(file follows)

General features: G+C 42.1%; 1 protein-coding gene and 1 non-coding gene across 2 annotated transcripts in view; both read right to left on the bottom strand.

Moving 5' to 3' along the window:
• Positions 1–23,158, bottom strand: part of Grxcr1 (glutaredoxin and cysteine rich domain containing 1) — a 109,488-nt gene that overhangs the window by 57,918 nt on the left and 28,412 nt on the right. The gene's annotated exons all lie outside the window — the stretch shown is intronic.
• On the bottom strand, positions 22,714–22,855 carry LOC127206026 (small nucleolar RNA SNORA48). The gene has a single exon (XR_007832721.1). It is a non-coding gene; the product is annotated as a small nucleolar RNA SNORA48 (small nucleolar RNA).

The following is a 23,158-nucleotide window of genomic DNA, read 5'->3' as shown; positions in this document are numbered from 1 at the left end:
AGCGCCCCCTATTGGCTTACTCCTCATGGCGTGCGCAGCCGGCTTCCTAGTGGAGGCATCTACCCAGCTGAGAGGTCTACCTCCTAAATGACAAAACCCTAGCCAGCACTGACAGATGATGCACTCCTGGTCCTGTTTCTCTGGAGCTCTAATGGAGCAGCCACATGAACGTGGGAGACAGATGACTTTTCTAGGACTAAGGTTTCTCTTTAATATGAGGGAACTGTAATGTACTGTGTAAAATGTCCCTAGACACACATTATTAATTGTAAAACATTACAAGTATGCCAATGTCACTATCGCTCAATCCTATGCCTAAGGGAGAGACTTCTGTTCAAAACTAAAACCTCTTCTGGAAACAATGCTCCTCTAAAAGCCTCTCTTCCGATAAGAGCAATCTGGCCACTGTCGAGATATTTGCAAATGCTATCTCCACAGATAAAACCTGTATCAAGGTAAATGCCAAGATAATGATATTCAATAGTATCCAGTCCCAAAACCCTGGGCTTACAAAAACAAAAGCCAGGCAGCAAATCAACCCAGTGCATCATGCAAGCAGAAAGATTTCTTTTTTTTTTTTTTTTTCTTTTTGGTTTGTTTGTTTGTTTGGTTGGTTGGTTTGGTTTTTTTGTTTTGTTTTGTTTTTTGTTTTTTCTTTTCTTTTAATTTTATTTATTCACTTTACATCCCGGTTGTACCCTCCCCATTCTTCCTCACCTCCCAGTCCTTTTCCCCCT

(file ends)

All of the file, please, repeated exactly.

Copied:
General features: G+C 42.1%; 1 protein-coding gene and 1 non-coding gene across 2 annotated transcripts in view; both read right to left on the bottom strand.

Moving 5' to 3' along the window:
• Positions 1–23,158, bottom strand: part of Grxcr1 (glutaredoxin and cysteine rich domain containing 1) — a 109,488-nt gene that overhangs the window by 57,918 nt on the left and 28,412 nt on the right. The gene's annotated exons all lie outside the window — the stretch shown is intronic.
• On the bottom strand, positions 22,714–22,855 carry LOC127206026 (small nucleolar RNA SNORA48). The gene has a single exon (XR_007832721.1). It is a non-coding gene; the product is annotated as a small nucleolar RNA SNORA48 (small nucleolar RNA).

The following is a 23,158-nucleotide window of genomic DNA, read 5'->3' as shown; positions in this document are numbered from 1 at the left end:
AGCGCCCCCTATTGGCTTACTCCTCATGGCGTGCGCAGCCGGCTTCCTAGTGGAGGCATCTACCCAGCTGAGAGGTCTACCTCCTAAATGACAAAACCCTAGCCAGCACTGACAGATGATGCACTCCTGGTCCTGTTTCTCTGGAGCTCTAATGGAGCAGCCACATGAACGTGGGAGACAGATGACTTTTCTAGGACTAAGGTTTCTCTTTAATATGAGGGAACTGTAATGTACTGTGTAAAATGTCCCTAGACACACATTATTAATTGTAAAACATTACAAGTATGCCAATGTCACTATCGCTCAATCCTATGCCTAAGGGAGAGACTTCTGTTCAAAACTAAAACCTCTTCTGGAAACAATGCTCCTCTAAAAGCCTCTCTTCCGATAAGAGCAATCTGGCCACTGTCGAGATATTTGCAAATGCTATCTCCACAGATAAAACCTGTATCAAGGTAAATGCCAAGATAATGATATTCAATAGTATCCAGTCCCAAAACCCTGGGCTTACAAAAACAAAAGCCAGGCAGCAAATCAACCCAGTGCATCATGCAAGCAGAAAGATTTCTTTTTTTTTTTTTTTTTCTTTTTGGTTTGTTTGTTTGTTTGGTTGGTTGGTTTGGTTTTTTTGTTTTGTTTTGTTTTTTGTTTTTTCTTTTCTTTTAATTTTATTTATTCACTTTACATCCCGGTTGTACCCTCCCCATTCTTCCTCACCTCCCAGTCCTTTTCCCCCT